3 divisions, backed by most of the airpower in SW and S Front , crashed into the flank of SS Wiking which was finally driven in disorder back across the Dniepr.
Relying on T-26s and BT-7s, Soviet tank losses were appalling, but for the moment the German advance was checked.
(BT7 of 13 Tank Division in action)
With the Germans over the Dniepr in critical sectors, opening the roads to Moscow, Kharkov and the Dombas, Soviet attention switched to any means to slow their advances. Soviet intelligence reports indicated their rail heads were at Tarnopol in the Ukraine, Vilnius and just over the Estonian border west of Pskov. They were clearly operating at the practical extent of their supply lines. With this, Stavka formally instituted a campaign of partisan warfare . At the start this was concentrated in Bielorussia and Western Russia and mostly in conjunction with Red Army units that had escaped encirclement.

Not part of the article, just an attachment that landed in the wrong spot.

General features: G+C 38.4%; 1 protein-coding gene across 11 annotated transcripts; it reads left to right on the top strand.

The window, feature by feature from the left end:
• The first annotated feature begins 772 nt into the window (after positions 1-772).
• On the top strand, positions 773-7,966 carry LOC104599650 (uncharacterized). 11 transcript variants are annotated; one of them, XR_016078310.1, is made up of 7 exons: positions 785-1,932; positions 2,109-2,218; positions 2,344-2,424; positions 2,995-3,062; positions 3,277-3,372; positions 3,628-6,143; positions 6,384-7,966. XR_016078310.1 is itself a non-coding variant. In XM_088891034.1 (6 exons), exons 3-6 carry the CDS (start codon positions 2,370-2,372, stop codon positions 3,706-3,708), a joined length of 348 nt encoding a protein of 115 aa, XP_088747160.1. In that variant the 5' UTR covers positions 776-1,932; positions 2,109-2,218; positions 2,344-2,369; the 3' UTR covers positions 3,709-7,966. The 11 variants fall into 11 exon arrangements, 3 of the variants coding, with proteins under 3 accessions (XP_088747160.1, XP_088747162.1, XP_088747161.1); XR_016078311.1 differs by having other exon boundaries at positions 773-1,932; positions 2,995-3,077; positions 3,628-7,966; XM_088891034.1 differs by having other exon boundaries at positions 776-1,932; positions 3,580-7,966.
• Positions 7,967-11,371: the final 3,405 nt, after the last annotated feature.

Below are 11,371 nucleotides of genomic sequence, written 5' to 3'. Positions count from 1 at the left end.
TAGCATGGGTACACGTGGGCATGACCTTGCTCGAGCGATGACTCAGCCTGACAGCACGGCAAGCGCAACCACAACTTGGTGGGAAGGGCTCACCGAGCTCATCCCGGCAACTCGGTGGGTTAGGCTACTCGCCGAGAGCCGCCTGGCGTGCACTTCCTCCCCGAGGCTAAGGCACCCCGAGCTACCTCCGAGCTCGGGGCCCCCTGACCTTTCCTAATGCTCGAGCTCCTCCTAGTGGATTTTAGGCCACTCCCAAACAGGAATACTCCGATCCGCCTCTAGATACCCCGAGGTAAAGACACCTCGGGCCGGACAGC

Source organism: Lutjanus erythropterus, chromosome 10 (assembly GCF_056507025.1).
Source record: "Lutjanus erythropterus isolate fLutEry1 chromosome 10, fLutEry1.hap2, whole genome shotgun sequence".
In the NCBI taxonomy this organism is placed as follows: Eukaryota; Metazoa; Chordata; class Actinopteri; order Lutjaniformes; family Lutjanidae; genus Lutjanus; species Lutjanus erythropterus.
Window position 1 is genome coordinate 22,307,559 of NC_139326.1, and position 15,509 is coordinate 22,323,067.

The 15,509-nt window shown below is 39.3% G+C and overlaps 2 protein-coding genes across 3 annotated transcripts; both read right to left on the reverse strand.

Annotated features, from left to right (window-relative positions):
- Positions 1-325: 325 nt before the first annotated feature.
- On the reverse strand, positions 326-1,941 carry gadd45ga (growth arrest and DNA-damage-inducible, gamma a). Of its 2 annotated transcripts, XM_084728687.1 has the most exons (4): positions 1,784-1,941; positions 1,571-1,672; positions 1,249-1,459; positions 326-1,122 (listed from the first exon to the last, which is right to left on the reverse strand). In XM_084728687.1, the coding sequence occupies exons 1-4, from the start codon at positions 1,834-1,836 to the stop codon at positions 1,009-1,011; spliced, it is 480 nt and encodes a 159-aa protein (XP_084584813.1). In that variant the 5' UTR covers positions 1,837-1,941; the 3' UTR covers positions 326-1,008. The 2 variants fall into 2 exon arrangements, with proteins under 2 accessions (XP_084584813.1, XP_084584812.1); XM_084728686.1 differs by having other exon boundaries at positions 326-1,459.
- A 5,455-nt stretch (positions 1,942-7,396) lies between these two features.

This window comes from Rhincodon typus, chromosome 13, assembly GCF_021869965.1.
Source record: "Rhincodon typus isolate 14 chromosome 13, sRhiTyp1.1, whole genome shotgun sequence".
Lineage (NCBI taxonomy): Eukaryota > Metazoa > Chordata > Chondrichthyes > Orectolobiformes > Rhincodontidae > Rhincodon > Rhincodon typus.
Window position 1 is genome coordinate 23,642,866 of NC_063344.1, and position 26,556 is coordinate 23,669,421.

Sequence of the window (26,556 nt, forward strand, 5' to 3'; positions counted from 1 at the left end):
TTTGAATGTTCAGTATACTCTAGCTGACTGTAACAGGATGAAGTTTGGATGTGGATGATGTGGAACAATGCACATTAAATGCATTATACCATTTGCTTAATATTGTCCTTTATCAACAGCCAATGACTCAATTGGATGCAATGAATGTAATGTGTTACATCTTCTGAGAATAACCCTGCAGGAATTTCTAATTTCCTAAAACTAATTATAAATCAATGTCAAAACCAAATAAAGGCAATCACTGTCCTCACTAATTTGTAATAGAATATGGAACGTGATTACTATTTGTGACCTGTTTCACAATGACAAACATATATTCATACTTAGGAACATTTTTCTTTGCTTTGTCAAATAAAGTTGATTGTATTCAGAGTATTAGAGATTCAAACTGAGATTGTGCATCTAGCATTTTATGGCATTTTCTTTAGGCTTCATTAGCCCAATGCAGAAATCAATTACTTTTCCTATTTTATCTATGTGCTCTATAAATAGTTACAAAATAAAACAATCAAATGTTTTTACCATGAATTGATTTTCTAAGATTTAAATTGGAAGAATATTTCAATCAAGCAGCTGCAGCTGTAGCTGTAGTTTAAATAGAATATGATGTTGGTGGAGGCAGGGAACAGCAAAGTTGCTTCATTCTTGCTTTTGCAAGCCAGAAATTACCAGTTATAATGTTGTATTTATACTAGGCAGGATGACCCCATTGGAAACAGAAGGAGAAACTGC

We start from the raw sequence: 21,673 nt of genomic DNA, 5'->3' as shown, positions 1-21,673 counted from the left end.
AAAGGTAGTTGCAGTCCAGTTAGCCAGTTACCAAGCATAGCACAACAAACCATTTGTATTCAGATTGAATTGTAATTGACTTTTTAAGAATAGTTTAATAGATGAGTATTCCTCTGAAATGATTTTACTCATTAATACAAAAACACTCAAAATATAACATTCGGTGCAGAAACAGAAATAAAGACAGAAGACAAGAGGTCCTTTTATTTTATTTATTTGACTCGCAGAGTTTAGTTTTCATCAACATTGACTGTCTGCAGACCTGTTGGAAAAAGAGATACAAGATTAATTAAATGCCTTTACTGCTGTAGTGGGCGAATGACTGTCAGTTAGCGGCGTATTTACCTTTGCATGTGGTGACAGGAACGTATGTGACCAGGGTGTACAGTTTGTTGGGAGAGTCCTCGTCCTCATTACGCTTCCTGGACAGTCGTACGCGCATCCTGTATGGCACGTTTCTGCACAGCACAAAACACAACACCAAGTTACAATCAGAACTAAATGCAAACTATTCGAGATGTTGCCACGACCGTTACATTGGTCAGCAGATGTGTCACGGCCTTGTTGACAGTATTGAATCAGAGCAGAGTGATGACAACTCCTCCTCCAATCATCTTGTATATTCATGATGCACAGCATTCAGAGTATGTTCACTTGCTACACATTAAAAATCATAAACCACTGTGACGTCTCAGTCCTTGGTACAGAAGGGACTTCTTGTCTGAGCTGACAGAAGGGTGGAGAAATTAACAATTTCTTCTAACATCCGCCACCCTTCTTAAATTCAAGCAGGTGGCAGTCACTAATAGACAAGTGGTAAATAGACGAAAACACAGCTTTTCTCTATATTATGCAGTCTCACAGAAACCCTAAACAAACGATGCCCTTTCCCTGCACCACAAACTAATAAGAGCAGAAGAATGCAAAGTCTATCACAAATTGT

The VVS was ordered to fly in supplies and NKVD sabotage squads. Stalin intended to make the whole of the occupied regions of the USSR into an active war zone.
(Soviet partisans in operation)
OOB on key sectors (end of July)
Despite the heavy losses, overall Soviet combat strength remained at around 4.4 million. Northern Front was allocated reinforcements to fill out the Volkhov Line and a new army (32) was activated to hold the region to the north of 24 Army. Despite this the effective manpower of the Front dropped by 75,000 and 600 AFVs as the pre-war tank divisions had taken heavy losses trying to prevent the Germans reaching Lake Ladoga.
Despite the losses at Smolensk, Western and Reserve Fronts still had 1 million men guarding the approaches to Moscow. In addition, Stavka was creating a number of reserve formations that could be fed into the battle as needed or kept back for a major counter-attack.
On the key sectors, Stavka mostly ordered Soviet forces to stand fast. At Leningrad, it was accepted that the ring of German units was too strong to allow an effective attack so the Northern Front fell back on the Volkhov